Father Creagh’s response to Davitt was to escalate the rhetoric at his next week’s meetings, quoting anti-semitic passages from a church history written by Rene Francois Rohrbracher. He attacked Davitt directly, but worse was his co-option of a tactic that Davitt’s Land League had developed during the Land Wars of the previous century – the “boycott”, named after a corrupt landlord they had driven from the country. Father Creagh knew that if he urged violence he would face a public outcry, so instead he ordered his confraternity to boycott the Jewish businesses in the city.
The Jews are a curse to Limerick, and if I have the means of driving them out, I shall have accomplished one good thing in my life.
His word was law to them, and they ensured that it was law to the rest of the Catholic community in the city. Some brave souls did have the courage to defy the will of the Redemptorists, but they were few and far between.
When the scope of the action became clear to them, Rabbi Levin led a deputation to meet the local Catholic bishop, Dr O’Dwyer. He promised them that if they kept the matter out of the papers, he would see to it that Father Creagh would be leashed. The Rabbi kept his side of the bargain, until it became clear that the bishop either would not or could not keep his. In April, Marcus Blond, the formerly prosperous owner of a supply store who faced ruin as a result of the boycott, wrote to The Times laying out his situation. He described how he had built up his business through hard work and honest dealing until Father Creagh’s “hatred and animosity towards the Jews” ruined it all. Now he had no customers, and faced ruin. The letter was his last gasp – by June he had been forced to sell his shop for a pittance and leave Limerick. By the following April he was dead – destitute in London, aged only forty years old and with his health broken by stress.
April 1904 also had one of the few violent incidents of the boycott. A jeering mob confronted Rabbi Levin in the street, insulting and threatening him. One youngster, a fifteen year old named John Raleigh, threw a stone and struck the Rabbi on the leg, drawing blood. He was identified, arrested and tried for the crime, and received a one month sentence in Mountjoy Prison for the assault. The “Limerick Leader”, a local paper that had been a vocal supporter of Father Creagh and the boycott, ran an editorial denouncing the sentence as pandering to the Jews. When John Raleigh returned from his sentence, an adoring crowd greeted him as a hero of the Confraternity. One story has it that he was even given a silver watch to commemorate his “courage”. No such “hero” was willing to stand up and take responsibility for the attack on Sophia Weinronk. Fanny Goldberg, a Jewish woman who was eleven years old a the time of the boycott, recalled the incident later in her unpublished memoirs.  Her father and Sophia’s husband David were attacked by a Limerick man wielding a shillelagh, who was later declared insane and institutionalised. David’s leg was broken in the attack, and as a result Sophia, described by Fanny as “such a small little creature”, was forced to go out herself to try and buy food. She was attacked by a group of youths, one of whom “beat her head off the wall” and put her in a sickbed next to her husband. Nobody was ever charged for the assault.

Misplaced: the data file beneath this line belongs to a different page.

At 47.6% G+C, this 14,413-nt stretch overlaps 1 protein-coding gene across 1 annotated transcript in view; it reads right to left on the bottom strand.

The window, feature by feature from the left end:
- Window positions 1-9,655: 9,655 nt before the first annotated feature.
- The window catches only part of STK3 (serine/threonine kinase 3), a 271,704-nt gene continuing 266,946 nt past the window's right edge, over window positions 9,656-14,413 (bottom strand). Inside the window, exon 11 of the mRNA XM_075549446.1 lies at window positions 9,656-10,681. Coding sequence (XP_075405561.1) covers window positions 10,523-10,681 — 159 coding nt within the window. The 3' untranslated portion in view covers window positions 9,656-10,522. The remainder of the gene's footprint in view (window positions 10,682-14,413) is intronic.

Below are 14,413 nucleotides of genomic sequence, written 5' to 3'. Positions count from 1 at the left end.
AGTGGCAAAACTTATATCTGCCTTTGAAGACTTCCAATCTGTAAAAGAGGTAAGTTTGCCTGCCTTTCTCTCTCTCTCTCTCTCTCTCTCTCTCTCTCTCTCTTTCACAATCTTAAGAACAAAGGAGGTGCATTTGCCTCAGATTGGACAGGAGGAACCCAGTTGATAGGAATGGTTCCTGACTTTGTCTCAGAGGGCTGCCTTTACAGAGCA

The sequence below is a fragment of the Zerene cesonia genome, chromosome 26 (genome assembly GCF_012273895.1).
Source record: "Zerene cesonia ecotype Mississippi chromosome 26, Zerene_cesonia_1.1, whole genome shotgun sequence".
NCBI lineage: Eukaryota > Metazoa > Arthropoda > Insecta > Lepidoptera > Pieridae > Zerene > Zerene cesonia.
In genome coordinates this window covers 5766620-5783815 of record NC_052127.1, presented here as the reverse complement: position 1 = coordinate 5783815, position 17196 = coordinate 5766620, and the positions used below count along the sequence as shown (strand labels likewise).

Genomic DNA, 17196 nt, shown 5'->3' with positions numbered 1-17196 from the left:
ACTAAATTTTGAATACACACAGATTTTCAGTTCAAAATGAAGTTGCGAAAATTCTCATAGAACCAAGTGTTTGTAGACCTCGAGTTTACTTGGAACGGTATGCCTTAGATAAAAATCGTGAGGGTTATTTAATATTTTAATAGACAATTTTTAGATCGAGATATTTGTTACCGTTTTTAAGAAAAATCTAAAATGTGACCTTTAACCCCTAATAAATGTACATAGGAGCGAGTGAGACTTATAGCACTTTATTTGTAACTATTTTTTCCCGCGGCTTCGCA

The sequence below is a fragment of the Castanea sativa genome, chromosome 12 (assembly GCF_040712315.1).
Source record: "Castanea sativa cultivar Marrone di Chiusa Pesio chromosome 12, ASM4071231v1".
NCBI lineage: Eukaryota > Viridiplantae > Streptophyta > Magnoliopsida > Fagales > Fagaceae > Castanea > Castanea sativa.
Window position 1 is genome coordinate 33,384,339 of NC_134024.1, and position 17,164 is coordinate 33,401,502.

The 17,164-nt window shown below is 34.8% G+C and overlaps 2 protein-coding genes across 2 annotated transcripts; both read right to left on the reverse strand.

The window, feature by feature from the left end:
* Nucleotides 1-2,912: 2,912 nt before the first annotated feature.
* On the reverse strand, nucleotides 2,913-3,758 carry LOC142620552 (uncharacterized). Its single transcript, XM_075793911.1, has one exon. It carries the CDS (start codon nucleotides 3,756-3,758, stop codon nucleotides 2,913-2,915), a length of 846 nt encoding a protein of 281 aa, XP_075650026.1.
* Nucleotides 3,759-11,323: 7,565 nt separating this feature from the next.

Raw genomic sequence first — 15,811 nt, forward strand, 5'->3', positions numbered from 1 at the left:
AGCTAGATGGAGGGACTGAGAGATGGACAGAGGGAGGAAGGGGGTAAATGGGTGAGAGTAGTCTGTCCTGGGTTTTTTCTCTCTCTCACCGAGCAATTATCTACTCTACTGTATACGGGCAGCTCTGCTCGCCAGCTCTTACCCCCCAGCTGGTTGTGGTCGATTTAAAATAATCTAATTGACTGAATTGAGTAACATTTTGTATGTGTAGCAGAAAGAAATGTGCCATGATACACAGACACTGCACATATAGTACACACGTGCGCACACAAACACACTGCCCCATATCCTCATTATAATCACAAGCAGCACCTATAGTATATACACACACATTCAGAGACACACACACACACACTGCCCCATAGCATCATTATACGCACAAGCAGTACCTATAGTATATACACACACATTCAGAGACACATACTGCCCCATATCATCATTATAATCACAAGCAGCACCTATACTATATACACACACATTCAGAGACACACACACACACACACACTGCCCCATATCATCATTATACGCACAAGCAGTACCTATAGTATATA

The boycott dragged on for two long years, and drove between half and two thirds of Limerick’s Jewish population from the city. One story has it that a large group headed to Cork to emigrate to America, but received such a warm welcome in the city that they decided to stay there. If the story is true, it shows that some of the Irish people were opposed to the boycott. It is true that a lot of Limerick’s Jews, including Fanny Goldberg’s family, did move to Cork. Standish O’Grady, a prominent member of the Celtic Revival cultural movement, spoke out against the boycott and declared that the Irish and Jewish should consider themselves brothers in adversity. On the opposite side Arthur Griffith, founder of Sinn Fein and noted anti-Semite, spoke in support of the boycott. The Catholic Church refused to take sides on the issue, and Catholic support for the boycott was boosted within the city by an ill-judged speech made in support of the Jewish community by Limerick’s Anglican bishop. The Redemptorist hierarchy too stood behind Father Creagh. In July 1904 Father Mathius Raus, Superior General of the Order, visited Limerick. He received a parade and a civic reception, and passed on a papal blessing to the members of the Confraternity in the city. Rabbi Levin wrote to Father Raus, requesting an opportunity to speak to him during his visit and talk to him about the boycott. His request was denied.